Indexing, process of

typewriterI love working with authors. They all have a dream of this book they’ve been obsessing over for years. They’ve lost sleep, tired their friends and family with specific topic conversations, some have quit jobs or put careers on hold. By the time they get to me, they are buttoning everything up and can see the end in sight.

It is a joy to work these authors. Their excitement is contagious.

Many, though, feel so close to publication that they want to fly through the indexing process. “How fast can you get it done?” I hear, a lot. Few flinch at the rate I charge them. If there is a piece that needs to be negotiated, it is often the timeline.

index cardsOne time I had a prospective client ask, “Will it go faster if I give you a list of words and you alphabetize them?”

Allow me to explain what happens in the last days of your project so that you understand what may seem like an unreasonable amount of time to alphabetize a few words.

Although not all indexers do, I read the book on a quick, high level before I start anything. I make notes of themes that reoccur in the text, and create an outline of the main topics. Then I am able to dig into the manuscript in detail. Reading and rereading, I analyze the book page by page, ensuring that all topics, names, and important mentions are included in the index. I think like the reader, asking what they would want to find and how they would look for it. This takes time to get right. Of course, some books are easier to read and index than others. Indexing a book on travel with elderly parents takes less time than a book that explains scientific concepts and how they relate to the world around us. After reading and indexing, the hard part starts:  editing. During the editediting phase, I double and triple check each heading, cross reference, subheading, and comma. Remember the editing process of your book? The same level needs to happen with the index.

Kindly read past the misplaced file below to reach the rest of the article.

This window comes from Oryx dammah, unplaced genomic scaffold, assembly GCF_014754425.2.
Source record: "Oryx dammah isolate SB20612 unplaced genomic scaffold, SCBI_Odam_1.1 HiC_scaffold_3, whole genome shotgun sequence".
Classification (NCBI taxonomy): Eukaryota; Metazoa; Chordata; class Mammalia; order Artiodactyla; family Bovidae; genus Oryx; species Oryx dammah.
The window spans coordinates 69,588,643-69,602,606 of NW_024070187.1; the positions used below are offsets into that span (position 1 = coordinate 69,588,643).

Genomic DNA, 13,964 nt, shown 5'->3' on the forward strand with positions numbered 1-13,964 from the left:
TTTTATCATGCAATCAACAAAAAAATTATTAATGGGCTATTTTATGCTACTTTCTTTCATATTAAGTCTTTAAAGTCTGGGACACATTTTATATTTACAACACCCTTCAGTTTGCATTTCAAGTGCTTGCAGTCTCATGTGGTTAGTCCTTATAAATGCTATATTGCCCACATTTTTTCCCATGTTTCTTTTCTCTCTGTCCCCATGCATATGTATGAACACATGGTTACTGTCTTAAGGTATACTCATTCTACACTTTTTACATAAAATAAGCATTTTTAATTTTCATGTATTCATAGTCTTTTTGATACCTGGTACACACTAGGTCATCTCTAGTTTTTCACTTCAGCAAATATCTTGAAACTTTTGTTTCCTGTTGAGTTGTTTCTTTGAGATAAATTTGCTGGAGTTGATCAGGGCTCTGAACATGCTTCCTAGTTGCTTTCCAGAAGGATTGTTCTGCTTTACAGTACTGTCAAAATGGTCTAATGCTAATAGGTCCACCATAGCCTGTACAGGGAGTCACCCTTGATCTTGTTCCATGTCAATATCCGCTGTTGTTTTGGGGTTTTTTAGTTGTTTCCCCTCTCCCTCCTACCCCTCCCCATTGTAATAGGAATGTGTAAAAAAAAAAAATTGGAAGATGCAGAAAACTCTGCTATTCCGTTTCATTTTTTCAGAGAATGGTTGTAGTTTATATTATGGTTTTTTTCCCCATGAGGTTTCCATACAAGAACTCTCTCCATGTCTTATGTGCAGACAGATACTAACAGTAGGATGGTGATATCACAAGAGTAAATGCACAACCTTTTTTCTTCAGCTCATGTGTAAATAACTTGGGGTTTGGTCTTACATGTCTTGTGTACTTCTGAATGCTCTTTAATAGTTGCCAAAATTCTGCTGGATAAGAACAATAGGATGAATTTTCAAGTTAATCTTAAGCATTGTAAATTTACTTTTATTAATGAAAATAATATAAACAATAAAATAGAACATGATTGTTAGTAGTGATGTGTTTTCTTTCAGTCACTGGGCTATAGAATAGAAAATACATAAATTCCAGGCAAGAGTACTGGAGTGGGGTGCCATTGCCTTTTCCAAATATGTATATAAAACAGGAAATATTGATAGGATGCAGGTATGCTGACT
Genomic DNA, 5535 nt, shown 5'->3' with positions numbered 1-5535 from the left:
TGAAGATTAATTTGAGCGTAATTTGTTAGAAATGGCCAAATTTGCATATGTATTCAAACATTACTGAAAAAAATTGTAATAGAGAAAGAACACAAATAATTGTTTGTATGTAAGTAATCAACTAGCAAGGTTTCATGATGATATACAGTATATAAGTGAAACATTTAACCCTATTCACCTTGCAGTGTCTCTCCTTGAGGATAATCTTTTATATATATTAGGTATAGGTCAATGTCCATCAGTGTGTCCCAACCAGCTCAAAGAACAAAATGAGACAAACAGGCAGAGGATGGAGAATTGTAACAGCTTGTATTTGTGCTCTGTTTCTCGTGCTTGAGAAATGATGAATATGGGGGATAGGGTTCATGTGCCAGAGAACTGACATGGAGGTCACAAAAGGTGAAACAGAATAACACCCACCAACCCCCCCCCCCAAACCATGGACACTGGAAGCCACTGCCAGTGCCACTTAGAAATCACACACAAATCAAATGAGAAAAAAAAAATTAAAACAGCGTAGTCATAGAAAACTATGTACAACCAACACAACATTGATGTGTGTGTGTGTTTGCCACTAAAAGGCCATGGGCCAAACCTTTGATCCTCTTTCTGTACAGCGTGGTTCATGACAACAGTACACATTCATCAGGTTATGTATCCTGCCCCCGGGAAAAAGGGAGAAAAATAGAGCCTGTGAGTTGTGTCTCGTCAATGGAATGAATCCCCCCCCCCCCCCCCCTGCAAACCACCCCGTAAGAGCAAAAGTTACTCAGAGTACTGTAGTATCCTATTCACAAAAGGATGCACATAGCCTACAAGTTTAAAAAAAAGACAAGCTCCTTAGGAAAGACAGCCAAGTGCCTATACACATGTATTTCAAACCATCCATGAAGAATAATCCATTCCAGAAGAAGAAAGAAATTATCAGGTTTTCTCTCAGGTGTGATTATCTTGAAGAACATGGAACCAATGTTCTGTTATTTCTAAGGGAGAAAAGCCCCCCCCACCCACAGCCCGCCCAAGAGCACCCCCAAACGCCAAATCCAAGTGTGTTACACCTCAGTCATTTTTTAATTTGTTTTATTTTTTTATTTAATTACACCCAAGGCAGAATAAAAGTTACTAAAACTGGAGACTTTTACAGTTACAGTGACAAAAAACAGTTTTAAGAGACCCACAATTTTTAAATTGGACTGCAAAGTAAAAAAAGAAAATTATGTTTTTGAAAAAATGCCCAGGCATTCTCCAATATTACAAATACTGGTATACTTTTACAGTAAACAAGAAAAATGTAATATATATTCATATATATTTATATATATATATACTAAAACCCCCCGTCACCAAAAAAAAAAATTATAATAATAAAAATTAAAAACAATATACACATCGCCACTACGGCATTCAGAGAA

The funny part? I don’t even have to do any alphabetizing. I have a program that does that for me!

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Heroes, indexers as

I love my clients. I really do. Partly, of course, because they are my clients and allow me to have the job I love, but also because they are often amazing people. Roughly half my clients are authors, and the other half work for publishing companies. Authors tend to be  passionate and enthusiastic about their work, and will talk about their subject matter to anyone who will listen.

Milan Somborac's profile photo
Milan Somborac, DDS

One of my favorite clients is a dentist and an investment expert. And he has written books on both subjects.

I want to share with you a series of really fun emails I had with him. I think you will quickly see why he is one of my favorites:


Good morning Jen,

I read Seth Godin’s blog. He puts it out daily and often, it contains pearls (but not daily). You might want to check it out.

You do a great job indexing. It is hard to believe that AI could replace you. (See link below.)

Best wishes,

Milan

Artificial Intelligence

Hi Milan:
I see your article and raise you an article… 😉
Indexers as Heroes

Good morning Seth,